*As of market close

  • Down & Out in DC: Alexandria Ocasio-Cortez, the forthcoming freshman representative from the Bronx, tweeted about her inability to afford housing in D.C. until her congressional salary kicks in.
  • Ay Caramba, BART: San Francisco's new $2 billion transit center dubbed the "Grand Central Station of the West" shut down just months after opening due to structural cracks and sinking foundations.




There Is No West Coast Real Estate Bubble. Maybe.

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With prices in many cities coming down from all-time highs and a sharp increase in properties dropping their asking prices (more on that below), the West Coast market certainly appears to be losing steam.

But not every single lesson of the Great Recession was lost on banks. One tool lenders use to analyze mortgage applications is the loan-to-value (LTV) ratio—essentially, the percentage of the property's value that's mortgaged. As this chart from Redfin shows, West Coast buyers are shouldering far less debt than the last time ye olde bubble popped.

Why does LTV matter?

From a lender’s perspective, a higher LTV ratio—like 90%—goes hand-in-hand with increased odds of default. And if that happens, the lender might find itself in a very compromising position: taking a loss on its investment.

But you probably care less about your lender's finances than your wallet. You might not want to part with a lot of cash at closing by putting more money down, but a lower LTV offers advantages like lower interest rates.

Then there's private mortgage insurance (PMI) which compensates the lender, not you, in case of default. But the lender doesn't pay for it; the homeowner does—all the way until reaching at least 80 percent in equity.

Between higher interest rates and annual PMI premiums, high LTV buyers end up paying much more for their homes.

Banks got wise

Mortgage lenders appear to be playing their cards much more carefully since 2006. The chart demonstrates that on a typical million-dollar home in San Francisco, median buyers are sitting on nearly $250,000 in equity. Other hot markets like Los Angeles and Seattle have similar LTV ratios.

Homeowners in these markets have a lot of skin in the game, making a mass default on debt obligations—which helped pop the last real estate bubble—extremely unlikely. (Although Portland and Denver are looking a bit sketchy in the chart...)




  • Demand Wanes as Nearly One in Three Homes Dropped its Asking Price in October—The Highest Level Since at Least 2010
  • Get A Room: Roommate Households Up 17% Since 2008
  • Mortgage Rates Finally Go Down, But Is It Too Late to Rescue the Housing Market?
  • Amazon HQ2²: Views of Homes in Crystal City and Long Island City Spike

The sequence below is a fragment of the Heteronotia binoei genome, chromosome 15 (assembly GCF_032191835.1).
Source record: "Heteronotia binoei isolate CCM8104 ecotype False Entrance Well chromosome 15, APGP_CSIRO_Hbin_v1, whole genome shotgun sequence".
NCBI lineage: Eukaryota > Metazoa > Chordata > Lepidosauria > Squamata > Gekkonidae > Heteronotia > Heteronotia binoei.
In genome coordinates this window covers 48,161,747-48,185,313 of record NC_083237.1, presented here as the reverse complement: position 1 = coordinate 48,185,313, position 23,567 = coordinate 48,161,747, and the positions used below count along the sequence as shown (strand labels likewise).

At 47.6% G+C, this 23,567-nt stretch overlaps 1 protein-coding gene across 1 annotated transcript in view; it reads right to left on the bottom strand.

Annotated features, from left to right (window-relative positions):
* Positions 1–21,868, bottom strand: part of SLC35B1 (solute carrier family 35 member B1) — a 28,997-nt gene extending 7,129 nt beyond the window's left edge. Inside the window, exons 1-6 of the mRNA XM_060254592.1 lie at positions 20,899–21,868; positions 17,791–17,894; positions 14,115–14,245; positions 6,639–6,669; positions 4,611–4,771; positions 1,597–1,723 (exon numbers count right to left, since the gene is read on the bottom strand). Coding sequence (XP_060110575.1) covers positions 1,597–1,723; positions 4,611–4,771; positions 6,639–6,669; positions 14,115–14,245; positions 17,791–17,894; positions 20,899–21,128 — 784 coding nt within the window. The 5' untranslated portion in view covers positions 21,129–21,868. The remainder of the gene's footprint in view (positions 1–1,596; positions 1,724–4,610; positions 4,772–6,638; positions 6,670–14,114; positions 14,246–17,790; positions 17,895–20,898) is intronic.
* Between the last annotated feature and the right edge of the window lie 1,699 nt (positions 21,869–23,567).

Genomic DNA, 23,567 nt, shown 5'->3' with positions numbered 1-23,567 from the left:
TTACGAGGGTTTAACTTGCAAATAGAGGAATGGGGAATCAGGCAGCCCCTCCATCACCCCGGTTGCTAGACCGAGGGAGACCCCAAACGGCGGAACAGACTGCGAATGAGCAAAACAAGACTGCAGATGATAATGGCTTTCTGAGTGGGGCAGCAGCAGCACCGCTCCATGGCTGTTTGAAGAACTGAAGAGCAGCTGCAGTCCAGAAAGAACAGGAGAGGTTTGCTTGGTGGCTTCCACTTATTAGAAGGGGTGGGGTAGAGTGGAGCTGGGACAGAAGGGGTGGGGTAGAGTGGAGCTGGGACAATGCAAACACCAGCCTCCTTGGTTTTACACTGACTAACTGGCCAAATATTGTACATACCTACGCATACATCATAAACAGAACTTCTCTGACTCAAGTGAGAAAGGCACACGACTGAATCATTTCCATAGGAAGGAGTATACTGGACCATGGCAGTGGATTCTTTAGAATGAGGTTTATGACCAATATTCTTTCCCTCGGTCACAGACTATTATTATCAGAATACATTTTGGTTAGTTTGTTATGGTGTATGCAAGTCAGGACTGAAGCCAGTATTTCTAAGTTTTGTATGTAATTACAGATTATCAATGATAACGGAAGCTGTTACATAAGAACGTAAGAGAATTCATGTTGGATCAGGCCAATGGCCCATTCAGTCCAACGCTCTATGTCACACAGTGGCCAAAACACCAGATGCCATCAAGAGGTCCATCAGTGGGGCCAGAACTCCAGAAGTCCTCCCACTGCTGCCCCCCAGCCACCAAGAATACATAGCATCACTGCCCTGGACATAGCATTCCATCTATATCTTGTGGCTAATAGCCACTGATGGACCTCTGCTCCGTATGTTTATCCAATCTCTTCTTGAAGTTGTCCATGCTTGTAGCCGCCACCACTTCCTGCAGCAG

• Fire Sale: How Will the Winds Shift for SoCal’s Housing Market After Wildfires?




Warming Up to Winter

  • Landlines and rotary phones aren't coming back, and neither is that relic of a thermostat. Save money while staying warm this winter. Life’s cozier with a Nest, the most intelligent of smart thermostats. Learn more about it here. See Terms.*
  • What's Your number? 67? 68? 72? Are we getting warm? What temperature do you set your thermostat to in the winter? (Don’t worry, we won’t tell your landlord.) Are we hot or cold?

*This is a sponsored section

WeWork, WeSleep

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  • Brick-and-mortar retail isn't dead, but plenty of malls have sung their last song. Started by one of WeWork’s early employees, British co-living platform Vivahouse is angling for a piece of the dead space action with prefabricated units that can be installed in languishing shopping centers and other commercial buildings. Amazon Prime membership not included.

  • Real Estate Trivia

    What type of sink adds over 25% to a home’s sale price?

    (Answer located at bottom of newsletter)

    Breakroom Answer: Go ahead and blame the Gaines’, but according to a report from Zillow Group an entry-level home listing that featured the words “farmhouse sink” sold for 26% more than a comparable listing.

    Real Estate Trivia

    What percentage of properties along Malibu’s “Billionaire Beach” does Oracle’s CEO Larry Ellison own?

    (Answer located at bottom of newsletter)

    Breakroom Answer: According to the LA Times, Larry Ellison spent the last decade "buying up the best spots along Malibu's 21 miles of coast," dropping an estimated $200 to $250 million on coastal properties. He owns at least nine houses on Carbon Beach (aka “Billionaire Beach”) and there are only about 70 private houses on the stretch, giving him a minimum 13% share of all properties on Billionaire Beach.